I’ll be the first to admit that it’s hard to say no to the super-nice and super-convincing staff when they walk by. Mr. Crumbs and I spent a good bit of time going back and forth on whether or not it would be worth it for us! But once we did the math, it was easy to say no. We just don’t drink enough to make any beverage package worth it for us.

12. Buy drinks at ports.

When we stopped at St. Kitts, we visited a store that offered a free set of earrings for cruisers. While there, the clerk behind the counter offered us each a beer.

My husband asked how much they were, and the clerk replied there was no charge! We quickly figured out that this was a pattern among the island jewelry shops, and they were hoping free beer would mean more sales.

The lesson we learned though, was that generally speaking, it was significantly cheaper to buy drinks at the ports than it was on the boat. And the further away you got from the boat, the cheaper the drinks got.

We now include fancy coffee and local drink specials in our island plans, and other than water, don’t consume beverages on the boat on the days we are in port.

13. While at port, eat on the boat.

Cruise ships are known for having amazing food, and since the cost of food is included in your ticket price anyway, don’t eat on land!

While my husband and I enjoy trying local foods from places we’ve never been before, we have also learned that the cost of food on land is very high. Remember that as a cruiser, you’re a tourist. The places you’re visiting rely on tourism for their local economy, and as such, you’re going to pay tourist prices if eat anywhere within walking distance of the cruise ship.

Our only exception to this rule is when we travel away from the cruise port and find an authentic, local restaurant. In those cases, we share appetizers to both taste the local cuisine and keep costs down.

14. Book shore excursions that include food and/or drinks.

Remember that it’s always cheaper to eat on the boat than on land, because food on the boat is included in your cruise ticket. The ideal situation is to eat before and/or after your excursion, but if that’s not possible, consider booking those that include food and/or drinks to keep costs down.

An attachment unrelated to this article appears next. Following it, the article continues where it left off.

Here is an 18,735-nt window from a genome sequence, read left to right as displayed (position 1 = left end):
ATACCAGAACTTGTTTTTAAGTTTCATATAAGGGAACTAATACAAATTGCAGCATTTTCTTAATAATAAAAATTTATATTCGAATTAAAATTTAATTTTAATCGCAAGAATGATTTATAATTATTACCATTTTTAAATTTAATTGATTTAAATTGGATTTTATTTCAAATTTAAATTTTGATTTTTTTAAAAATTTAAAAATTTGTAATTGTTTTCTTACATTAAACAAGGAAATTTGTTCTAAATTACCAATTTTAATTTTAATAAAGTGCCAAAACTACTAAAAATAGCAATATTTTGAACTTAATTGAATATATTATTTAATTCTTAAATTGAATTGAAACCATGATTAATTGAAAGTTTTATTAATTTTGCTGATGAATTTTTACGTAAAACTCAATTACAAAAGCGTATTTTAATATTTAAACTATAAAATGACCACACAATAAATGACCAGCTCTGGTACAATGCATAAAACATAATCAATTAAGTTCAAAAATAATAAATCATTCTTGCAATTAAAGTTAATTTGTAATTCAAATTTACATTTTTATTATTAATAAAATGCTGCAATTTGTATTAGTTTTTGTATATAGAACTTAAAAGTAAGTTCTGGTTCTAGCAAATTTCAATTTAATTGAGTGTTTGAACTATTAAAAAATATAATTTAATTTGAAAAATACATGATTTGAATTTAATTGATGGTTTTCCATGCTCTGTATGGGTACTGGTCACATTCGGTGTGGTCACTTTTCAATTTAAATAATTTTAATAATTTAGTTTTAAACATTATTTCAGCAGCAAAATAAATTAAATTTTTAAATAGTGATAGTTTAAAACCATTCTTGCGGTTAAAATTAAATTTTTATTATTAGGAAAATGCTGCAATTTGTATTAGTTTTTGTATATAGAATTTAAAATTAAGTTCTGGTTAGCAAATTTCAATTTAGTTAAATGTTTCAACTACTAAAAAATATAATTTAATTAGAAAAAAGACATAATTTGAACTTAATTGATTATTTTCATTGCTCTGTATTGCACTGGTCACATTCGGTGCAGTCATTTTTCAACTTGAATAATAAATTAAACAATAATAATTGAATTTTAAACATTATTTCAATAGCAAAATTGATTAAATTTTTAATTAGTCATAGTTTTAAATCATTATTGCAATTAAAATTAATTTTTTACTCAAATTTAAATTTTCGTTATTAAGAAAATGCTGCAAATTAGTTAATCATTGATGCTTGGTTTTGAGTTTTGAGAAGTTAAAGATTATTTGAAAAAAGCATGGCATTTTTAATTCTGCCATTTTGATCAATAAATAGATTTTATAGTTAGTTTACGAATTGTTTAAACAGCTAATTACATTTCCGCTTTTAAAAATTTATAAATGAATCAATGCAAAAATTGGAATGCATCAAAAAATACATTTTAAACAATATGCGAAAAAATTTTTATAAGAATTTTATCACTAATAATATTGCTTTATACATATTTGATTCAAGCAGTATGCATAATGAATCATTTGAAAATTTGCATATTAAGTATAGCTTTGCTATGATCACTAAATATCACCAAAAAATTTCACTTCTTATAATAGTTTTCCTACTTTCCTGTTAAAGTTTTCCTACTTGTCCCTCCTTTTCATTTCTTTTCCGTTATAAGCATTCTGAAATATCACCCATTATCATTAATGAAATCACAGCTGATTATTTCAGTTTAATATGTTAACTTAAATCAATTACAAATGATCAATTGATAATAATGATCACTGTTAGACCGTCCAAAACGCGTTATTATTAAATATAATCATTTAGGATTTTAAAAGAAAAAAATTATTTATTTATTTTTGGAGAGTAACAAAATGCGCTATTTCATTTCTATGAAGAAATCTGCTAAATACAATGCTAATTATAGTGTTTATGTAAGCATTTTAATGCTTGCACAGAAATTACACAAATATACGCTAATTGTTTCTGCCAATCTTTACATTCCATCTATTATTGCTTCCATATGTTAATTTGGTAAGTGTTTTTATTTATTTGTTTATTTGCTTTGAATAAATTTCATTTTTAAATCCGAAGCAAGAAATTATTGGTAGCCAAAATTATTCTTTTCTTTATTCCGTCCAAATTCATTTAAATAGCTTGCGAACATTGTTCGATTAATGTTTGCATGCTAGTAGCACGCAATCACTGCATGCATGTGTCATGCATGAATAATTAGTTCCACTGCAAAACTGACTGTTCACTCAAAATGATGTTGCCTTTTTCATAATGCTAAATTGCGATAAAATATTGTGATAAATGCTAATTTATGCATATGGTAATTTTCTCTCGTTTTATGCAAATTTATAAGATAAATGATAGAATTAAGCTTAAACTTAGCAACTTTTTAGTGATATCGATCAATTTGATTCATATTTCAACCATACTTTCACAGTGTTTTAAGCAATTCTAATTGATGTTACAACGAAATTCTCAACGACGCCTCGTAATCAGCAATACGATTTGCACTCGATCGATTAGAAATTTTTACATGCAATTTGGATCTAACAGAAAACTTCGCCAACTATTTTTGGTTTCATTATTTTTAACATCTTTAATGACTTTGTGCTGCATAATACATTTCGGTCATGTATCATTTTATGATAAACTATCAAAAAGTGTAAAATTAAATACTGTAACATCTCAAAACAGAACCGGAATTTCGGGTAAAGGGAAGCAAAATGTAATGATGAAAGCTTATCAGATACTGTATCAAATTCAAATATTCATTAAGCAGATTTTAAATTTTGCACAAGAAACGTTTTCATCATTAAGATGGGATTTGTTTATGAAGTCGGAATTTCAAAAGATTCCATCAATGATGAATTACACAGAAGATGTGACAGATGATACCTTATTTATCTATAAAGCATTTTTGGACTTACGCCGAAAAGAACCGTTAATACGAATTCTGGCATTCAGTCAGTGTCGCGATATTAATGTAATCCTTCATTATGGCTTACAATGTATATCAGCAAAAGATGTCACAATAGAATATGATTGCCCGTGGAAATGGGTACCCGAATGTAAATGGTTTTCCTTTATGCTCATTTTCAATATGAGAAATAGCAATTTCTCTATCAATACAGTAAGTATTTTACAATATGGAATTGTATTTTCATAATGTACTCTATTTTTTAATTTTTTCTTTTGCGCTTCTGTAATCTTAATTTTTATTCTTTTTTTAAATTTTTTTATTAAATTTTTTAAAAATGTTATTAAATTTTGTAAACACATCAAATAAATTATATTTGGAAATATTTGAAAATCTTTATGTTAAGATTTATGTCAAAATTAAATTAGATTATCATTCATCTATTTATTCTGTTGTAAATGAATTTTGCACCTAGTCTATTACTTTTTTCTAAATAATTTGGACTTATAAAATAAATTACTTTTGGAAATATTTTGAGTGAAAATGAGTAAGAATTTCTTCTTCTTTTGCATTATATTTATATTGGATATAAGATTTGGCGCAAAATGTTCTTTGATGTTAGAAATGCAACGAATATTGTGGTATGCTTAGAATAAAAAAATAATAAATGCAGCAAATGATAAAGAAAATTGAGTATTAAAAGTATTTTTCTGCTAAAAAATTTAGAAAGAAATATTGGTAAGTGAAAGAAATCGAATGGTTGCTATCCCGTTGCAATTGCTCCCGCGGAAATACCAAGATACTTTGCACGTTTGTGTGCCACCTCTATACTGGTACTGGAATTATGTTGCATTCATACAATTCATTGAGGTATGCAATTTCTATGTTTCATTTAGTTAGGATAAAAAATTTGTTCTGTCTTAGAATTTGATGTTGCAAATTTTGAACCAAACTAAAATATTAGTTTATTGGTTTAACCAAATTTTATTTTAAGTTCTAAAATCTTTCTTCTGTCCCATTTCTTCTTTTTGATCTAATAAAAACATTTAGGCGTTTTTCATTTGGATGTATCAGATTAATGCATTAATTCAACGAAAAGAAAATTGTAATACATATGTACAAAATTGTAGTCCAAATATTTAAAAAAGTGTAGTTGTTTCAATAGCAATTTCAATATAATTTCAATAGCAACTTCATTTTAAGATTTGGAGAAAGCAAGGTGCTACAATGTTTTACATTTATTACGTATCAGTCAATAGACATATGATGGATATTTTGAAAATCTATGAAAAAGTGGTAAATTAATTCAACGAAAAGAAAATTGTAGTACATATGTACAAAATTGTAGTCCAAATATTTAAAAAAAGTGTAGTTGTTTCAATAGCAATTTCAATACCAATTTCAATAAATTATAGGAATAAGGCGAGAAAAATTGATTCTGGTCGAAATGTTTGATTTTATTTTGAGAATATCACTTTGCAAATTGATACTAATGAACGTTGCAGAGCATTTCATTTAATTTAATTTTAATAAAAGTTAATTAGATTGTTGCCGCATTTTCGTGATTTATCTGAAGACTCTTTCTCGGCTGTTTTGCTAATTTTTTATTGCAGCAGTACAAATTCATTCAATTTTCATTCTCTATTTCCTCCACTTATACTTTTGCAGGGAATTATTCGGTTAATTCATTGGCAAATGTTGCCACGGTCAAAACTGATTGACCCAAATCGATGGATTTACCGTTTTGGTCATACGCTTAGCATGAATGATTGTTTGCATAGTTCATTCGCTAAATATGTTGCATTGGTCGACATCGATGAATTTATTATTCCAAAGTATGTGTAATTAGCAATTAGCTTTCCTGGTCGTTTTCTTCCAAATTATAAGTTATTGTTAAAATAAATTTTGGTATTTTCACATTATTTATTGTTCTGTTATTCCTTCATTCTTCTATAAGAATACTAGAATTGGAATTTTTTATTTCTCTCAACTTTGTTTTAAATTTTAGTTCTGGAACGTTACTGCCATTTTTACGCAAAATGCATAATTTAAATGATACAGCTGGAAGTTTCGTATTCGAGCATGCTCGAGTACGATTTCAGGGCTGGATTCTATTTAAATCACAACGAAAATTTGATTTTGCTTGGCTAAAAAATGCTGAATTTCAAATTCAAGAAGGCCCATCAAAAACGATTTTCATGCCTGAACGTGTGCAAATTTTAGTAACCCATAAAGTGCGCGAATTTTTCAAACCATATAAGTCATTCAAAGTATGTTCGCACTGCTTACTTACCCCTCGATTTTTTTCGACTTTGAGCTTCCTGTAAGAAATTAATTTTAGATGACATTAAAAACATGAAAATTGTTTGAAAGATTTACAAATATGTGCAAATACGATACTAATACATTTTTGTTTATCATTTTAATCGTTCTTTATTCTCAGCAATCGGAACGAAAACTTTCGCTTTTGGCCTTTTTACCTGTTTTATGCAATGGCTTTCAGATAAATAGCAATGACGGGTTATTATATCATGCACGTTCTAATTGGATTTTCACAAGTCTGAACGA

15. Shop for toiletries at the port.

If you happen to forget to pack something important, like sunscreen or toothpaste, see if you can wait until the first port to buy what you need. Ships have little stores that carry the basics, but they are VERY overpriced.

It’s better to borrow sunscreen from a fellow passenger, or just use water to brush your teeth than spend $10 on tiny travel size bottles on board.

16. Schedule luxury services while in port, not at sea.

While reading a book in the Solarium, I overheard a gentleman talking about his massage appointment. He said that the prices of the massage were different for days at sea versus days in a port, and that scheduling his massage while the boat was at port was much cheaper!

I haven’t tested this myself, but if the services on the boat are one of the reasons you book a cruise, be sure to ask about pricing on various days and times to get the best deal.

17. Pack 2 bottles of wine.

We didn’t know this until last year, but you can most cruise lines allow you to pack 2 bottles of wine or champagne per stateroom. This tip alone can save you TONS of money!

The cheapest bottle of wine on board is around $25, and while it’s cheaper to buy the bottle than 4 glasses of wine, it’s even cheaper to pack your own.

Our favorite red blend is just $8 locally. By packing our own wine, we save at least $34 compared to buying a whole bottle on board. When compared to buying individual glasses of wine, we save

Be sure to pack this in your carry-on, and be prepared to show them during the on-boarding process.

18. And pack a bottle opener.

There is a $25 corkage fee to have the dining room open your bottle of wine, which defeats the purpose of avoiding the high cost of a glass of wine at dinner.

I HIGHLY recommend packing your own bottle opener. If you happen to forget, ask your stateroom attendant if they have one, and they’ll probably be able to find one for you.

If they can’t find one, ask one of the bartenders at a bar and they’ll open it for you. Just don’t pay that very high corkage fee!

19. Join the cruise line’s customer loyalty program.

Our first cruise was on Royal Caribbean, so when we booked our second RC cruise, we joined the Crown & Anchor Society – their customer loyalty program.

Although it was only our second cruise with them, we already had perks to enjoy like a free glass of wine, buy one get one free drinks, discounts at onboard shops and exclusive invitations to parties with the captain.